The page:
Starving Malawians? What to do? The 2017 drought and famine asked us that question. This was the first year Wings Like Eagles did a regional response.
Wings is wedded to helping in disasters. Sometimes helicopters aren’t the very best thing. They are always useful. For tracking vulnerable populations. For moving medical teams. And they let the government see what’s going on.
But helicopters are not always the most cost effective. And the average UN sponsored fund raise for a disaster raises about 30% of what is asked for. So money is always tight. It’s good in one way. It helps us focus. That makes us efficient!
Help for starving Malawians?
Therefore in famines and droughts we need to improvise. We need to find other channels. Those channels are often cheaper. So we don’t need to spend so much to have the same effect.
Sometimes its more technical too. Many people live on or near the edge of the Great Rift Valley in Malawi. It is difficult flying. Mists. Up draughts of air. Turbulence. It needs real care and skill.
Also the people on the Shire River floodplain in southern Malawi are often very close to roads. So the best way to get things to them is by road. But in the uplands either side of the Rift there are different problems. And you need trusted conduits to get food to people. Otherwise it gets diverted. And the needy go without. NOT good!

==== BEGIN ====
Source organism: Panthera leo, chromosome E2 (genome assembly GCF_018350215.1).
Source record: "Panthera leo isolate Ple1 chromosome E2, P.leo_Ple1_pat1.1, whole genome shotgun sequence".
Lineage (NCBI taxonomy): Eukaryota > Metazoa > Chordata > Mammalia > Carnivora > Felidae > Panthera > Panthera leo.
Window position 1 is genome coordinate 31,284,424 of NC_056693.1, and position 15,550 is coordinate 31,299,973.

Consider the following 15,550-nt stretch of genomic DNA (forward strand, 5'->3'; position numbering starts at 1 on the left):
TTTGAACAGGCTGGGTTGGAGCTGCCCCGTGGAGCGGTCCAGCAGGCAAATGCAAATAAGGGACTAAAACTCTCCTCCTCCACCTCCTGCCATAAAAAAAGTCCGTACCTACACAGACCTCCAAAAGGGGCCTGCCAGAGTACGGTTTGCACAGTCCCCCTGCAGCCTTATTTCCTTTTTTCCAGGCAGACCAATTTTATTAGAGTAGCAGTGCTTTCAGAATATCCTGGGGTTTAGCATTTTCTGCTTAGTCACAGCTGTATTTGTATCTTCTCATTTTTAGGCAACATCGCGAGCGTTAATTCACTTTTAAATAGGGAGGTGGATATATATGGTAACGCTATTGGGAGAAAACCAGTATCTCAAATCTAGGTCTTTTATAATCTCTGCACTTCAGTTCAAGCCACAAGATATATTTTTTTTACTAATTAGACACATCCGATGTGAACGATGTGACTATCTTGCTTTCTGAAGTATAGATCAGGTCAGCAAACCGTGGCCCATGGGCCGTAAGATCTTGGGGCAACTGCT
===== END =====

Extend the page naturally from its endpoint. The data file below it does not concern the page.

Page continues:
So we have trusted partners. Salt Malawi is one. They helped us when we were setting up. Helped us understand the country. Have a look at what they do!
Food for the hungry – paid for by Wings, paid by you!
So in 2017 we paid for 4x4s to get food to the people. 4x4s from people we know. We cant help everyone. But we can help the ones we know. And in famines someone has to buy the food. Buy when the local prices are high. Buy when food is in short supply. So you need to know the markets. And the CIA Fact Book lists 11 local languages. So, local knowledge is a key.
Therefore, we teamed with our long standing allies in Malawi. They found and bought the food. They drove it to key places. And they gathered the people around.
This church based organisation then could give food to the mothers who needed it. See them taking a sack away to feed their families. This is compassion not religion.
Aid distribution isn’t perfect. And its very important that you avoid middle men. People who either take the food you have paid for and delivered and sell it on. Or worse, use it to exploit the hungry and needy. 50% of the population of Malawi is under 17. So the unscrupulous might exploit them. That’s why we use trusted partners.